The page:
He left no unsolved crimes on his desk when he was promoted to his next post - a two-year spell as Police Prosecutor in the Magistrate's Court. But the lengthy spell in the CID and his work with drug-related crimes had engendered an awareness of the problem of drug abuse and under-age drinking that was to stay with him throughout his career - and into retirement. He was a member of the Government's Drugs Advisory Committee and "helped put together the drugs strategy which is now in place...though I have criticisms and have expressed them on the manner of its implementation."
Two years as police prosecutor were followed by a further two as head of the Traffic Department, before a further promotion to Chief Administrative Officer - a post he held for seven years. During his last eight years in the force he headed 130 men as Superintendent in charge of the Operational Division...the coppers on the beat.
As Gibraltar's representative on the European Association of Airport and Seaport Police (EAASP)and on its international counterpart, Olivero traveled extensively and also came to grips with European and global security needs.
"There will always be a security threat and people should be made aware of this," he says. "There's no need to be over dramatic about it, but at the same time Gibraltarians should never think that it can't happen here. In fact it did - in 1988. In terms of policy we should look to continual awareness. The levels of threats change...and are constantly changing. Something that happens 3,000 miles away can suddenly push the local levels of threat sky high."
A thinking, deeply motivated and committed policeman, had Olivero ever contemplated the possibility of becoming Gibraltar's Police Commissioner, VOX asked?
"I suppose that at one stage I did...but my career progress stopped - probably because I was too frank, tended to be too outspoken. Some people don't like to be told things frankly and sometimes this didn't go down too well." A brief, slightly rueful smile.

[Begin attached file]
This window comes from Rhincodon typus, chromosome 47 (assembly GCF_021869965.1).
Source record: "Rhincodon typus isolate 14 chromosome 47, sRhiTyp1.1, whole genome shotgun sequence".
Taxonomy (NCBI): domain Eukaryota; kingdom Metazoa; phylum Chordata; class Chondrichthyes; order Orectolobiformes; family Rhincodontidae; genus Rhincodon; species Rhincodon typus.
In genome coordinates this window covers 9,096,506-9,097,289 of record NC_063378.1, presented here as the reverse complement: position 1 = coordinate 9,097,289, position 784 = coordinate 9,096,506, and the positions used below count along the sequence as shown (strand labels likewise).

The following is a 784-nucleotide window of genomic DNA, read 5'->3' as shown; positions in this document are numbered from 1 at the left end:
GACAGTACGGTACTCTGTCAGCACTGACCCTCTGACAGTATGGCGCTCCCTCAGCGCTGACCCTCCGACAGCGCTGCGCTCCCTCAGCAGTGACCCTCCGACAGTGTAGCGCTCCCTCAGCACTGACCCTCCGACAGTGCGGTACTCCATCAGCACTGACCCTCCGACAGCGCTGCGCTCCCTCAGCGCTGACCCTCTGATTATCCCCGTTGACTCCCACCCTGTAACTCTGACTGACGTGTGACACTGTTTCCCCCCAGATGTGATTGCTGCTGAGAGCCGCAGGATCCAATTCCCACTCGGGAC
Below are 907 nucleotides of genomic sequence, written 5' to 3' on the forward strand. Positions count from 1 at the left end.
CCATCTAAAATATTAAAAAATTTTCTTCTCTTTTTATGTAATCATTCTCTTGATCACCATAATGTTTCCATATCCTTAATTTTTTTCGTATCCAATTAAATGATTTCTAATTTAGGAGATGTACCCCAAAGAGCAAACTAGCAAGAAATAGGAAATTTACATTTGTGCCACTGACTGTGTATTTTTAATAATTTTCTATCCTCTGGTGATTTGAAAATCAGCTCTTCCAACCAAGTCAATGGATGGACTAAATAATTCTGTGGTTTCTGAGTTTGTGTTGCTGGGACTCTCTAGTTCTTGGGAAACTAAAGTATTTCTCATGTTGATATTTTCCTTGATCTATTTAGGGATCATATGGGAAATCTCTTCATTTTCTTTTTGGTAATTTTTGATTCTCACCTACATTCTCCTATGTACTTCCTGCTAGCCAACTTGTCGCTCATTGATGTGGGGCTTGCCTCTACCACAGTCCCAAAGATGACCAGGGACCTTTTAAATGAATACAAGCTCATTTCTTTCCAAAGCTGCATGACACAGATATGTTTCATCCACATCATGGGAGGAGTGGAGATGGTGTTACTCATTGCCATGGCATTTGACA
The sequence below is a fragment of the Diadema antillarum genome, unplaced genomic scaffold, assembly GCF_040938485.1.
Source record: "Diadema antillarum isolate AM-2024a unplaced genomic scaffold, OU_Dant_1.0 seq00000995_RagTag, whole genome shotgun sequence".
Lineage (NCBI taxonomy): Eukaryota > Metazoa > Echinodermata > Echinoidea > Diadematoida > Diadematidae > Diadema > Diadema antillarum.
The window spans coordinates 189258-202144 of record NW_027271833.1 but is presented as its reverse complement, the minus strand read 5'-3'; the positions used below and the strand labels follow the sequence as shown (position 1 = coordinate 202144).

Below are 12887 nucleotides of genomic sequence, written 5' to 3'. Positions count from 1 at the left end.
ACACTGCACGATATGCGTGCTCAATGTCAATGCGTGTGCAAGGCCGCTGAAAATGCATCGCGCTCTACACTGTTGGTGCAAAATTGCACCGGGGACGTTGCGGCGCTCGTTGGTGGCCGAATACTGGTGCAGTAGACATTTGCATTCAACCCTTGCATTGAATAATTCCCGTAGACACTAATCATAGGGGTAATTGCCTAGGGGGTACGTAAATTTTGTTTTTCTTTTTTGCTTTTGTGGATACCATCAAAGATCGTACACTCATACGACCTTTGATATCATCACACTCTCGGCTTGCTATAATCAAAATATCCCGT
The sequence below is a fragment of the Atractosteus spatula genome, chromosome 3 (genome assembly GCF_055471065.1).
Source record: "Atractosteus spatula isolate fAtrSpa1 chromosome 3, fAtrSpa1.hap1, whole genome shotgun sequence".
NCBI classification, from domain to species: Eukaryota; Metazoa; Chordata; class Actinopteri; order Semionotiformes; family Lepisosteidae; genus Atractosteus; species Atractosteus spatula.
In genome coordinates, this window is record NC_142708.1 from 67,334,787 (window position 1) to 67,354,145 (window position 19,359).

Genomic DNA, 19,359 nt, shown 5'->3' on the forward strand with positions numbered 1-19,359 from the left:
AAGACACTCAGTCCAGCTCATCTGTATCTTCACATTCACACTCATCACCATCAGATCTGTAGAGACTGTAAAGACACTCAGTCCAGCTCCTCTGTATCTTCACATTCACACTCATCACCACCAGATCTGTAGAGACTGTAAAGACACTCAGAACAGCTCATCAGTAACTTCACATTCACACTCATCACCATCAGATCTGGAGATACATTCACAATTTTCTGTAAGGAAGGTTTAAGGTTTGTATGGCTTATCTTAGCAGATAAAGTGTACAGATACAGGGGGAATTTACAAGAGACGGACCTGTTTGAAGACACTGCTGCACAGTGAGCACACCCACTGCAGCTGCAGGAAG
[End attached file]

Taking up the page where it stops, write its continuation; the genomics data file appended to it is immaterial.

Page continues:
AN INTEREST IN POLITICS
"In a sense I have always been interested in politics - in what was going on in society and have felt strongly about what was happening on our own patch and the concerns that were not being properly looked at , things like under age drinking, and alcohol and drug abuse...And as a senior police officer I was sometimes placed in a position where I was unable to control the things I wanted to say...and that will have counted against me."
He retired in part because he felt he had reached a career ceiling...and at last felt he had the freedom to speak out. "I entered politics because while it's all very well sitting on the fence and shouting and all very well writing letters and articles, by joining a party - encouraged by its fresh outlook - one felt one could achieve much more."
Hence the brief relationship with the PDP...and his conflict with the party over aspects of the proposed new Constitution with which he did not agree - proposals relating to the police and to the judiciary.
"You can't get anything more important than a new constitution, and the party took a line with which I couldn't completely agree. And look at what's happened to the judiciarfy and the position of the Chief Justice...just as I feared, it's a mess."